Data and its modelling has to factor in that risk in the world is interconnected and climate risk has the propensity to generate new exposures or exposures in new geographical locations.
The importance of data integrity extends into other newly important areas for the market, such as disruption technologies and artificial intelligence (AI).
Telematics, smart technologies, algorithmic analysis – all provide exciting new ways for the market to access data and then to process it, to improve efficiency, manage cost and open markets to new customers. As with the focus on climate risk, the successful delivery of these objectives – the benchmark for underwriter and executive accountability – using these new data-driven tools will only happen if the data that is compiled and used to drive them is thorough and complete.
However, there is a growing trade-off now being demanded by customers in return for their acknowledgement and acceptance for these disruptor technologies, namely that the market can show its data capture and use is “ethical”.
The signs are this trade-off will in future have legal/ regulatory underpinning. Algorithm regulation is very much on the table of all developed jurisdictions. Most have in very recent years produced AI ethics guidelines but now legislation is clearly coming.
For example, in February US lawmakers proposed the Algorithmic Accountability Act, which would require companies using AI to conduct critical impact assessments of their automated systems by reference to Federal Trade Commission regulations.
Additionally, the EU is attempting to create a legal regulatory framework for AI with its proposed legislation. In the UK, meanwhile, the Government published its AI regulation policy paper on July 18.
To the public, if the human underwriter is to be replaced by an AI algorithm and that algorithm is now to determine if a prospective customer will be accepted for a risk and at what price, customers want to be assured this newly automated decision-making is the output of a fully comprehensive data capture.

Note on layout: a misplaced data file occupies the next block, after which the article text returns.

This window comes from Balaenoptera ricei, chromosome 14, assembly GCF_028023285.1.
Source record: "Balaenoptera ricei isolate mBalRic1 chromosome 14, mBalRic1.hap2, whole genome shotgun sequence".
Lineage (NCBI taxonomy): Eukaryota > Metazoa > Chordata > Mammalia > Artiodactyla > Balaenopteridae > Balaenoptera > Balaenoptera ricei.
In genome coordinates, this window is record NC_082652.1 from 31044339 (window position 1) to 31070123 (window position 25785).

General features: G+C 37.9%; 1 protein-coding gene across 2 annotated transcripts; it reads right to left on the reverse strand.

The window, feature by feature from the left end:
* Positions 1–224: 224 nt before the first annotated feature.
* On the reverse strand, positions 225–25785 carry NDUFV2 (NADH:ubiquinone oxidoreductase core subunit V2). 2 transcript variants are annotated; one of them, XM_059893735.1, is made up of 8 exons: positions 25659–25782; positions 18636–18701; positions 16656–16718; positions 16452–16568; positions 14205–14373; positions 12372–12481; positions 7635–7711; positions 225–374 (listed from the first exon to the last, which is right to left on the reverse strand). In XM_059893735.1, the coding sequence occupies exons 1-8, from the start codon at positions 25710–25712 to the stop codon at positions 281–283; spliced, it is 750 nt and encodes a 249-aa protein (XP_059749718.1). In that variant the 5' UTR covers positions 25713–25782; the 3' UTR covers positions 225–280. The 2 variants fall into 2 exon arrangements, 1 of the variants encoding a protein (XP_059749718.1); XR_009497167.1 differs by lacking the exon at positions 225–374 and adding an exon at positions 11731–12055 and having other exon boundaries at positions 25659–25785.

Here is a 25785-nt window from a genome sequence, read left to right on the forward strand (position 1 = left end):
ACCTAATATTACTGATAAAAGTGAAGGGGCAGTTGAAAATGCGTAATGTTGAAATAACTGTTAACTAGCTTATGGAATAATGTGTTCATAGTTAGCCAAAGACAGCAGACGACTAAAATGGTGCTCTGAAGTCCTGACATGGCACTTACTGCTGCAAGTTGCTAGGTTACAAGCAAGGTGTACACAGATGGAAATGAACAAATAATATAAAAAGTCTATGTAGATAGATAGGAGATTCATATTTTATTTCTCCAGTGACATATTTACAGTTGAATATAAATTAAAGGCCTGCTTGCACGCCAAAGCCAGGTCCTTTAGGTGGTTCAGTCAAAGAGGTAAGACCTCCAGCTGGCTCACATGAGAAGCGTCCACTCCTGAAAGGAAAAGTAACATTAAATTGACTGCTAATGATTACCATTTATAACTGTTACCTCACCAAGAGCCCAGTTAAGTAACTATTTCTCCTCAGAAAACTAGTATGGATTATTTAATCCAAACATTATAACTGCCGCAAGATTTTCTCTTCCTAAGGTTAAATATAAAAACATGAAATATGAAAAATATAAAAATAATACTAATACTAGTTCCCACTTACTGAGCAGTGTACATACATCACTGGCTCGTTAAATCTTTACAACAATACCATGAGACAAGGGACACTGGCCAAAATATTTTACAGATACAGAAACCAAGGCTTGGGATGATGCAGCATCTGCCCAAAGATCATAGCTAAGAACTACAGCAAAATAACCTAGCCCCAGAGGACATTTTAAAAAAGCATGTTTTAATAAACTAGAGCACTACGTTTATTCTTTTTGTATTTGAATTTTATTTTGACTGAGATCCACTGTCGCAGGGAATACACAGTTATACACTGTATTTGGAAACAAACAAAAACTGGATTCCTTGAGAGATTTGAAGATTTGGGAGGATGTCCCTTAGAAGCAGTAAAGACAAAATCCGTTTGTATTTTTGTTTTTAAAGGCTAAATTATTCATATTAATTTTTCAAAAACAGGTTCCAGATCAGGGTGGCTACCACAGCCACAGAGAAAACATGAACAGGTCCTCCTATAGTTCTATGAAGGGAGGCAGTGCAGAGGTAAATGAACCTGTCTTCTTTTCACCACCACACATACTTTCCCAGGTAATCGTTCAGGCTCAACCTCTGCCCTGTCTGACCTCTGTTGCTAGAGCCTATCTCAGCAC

The public want any automated decision-making process to be free from inherent biases. Customers and Governments/regulators want to be assured in this modern world of operating that automated decision-making is free from demographic or gender bias.
No one wants to find out that because of incomplete or statistically misunderstood odd data capture, automated processes have crossed that line. Get that wrong and businesses face the perfect storm of brand damage, regulator intervention and also customer/ class legal action.
If investors and shareholders hold, as they will, businesses to account for their decisions and performance going forward, checks need to be built in to ensure and demonstrate the integrity of the data being relied upon to substantiate those fundamental risk and strategic decisions being made.
That may not be so easy as it sounds because many in the market are reliant on third-party modelling and data provision.
However, the market needs to find a way. This is not just because data-driven sub-optimal performance will cost underwriters and board members their jobs, but as can be seen around the world, Governments and regulators will demand a way be found.
For more information, please contact Stephen Netherway.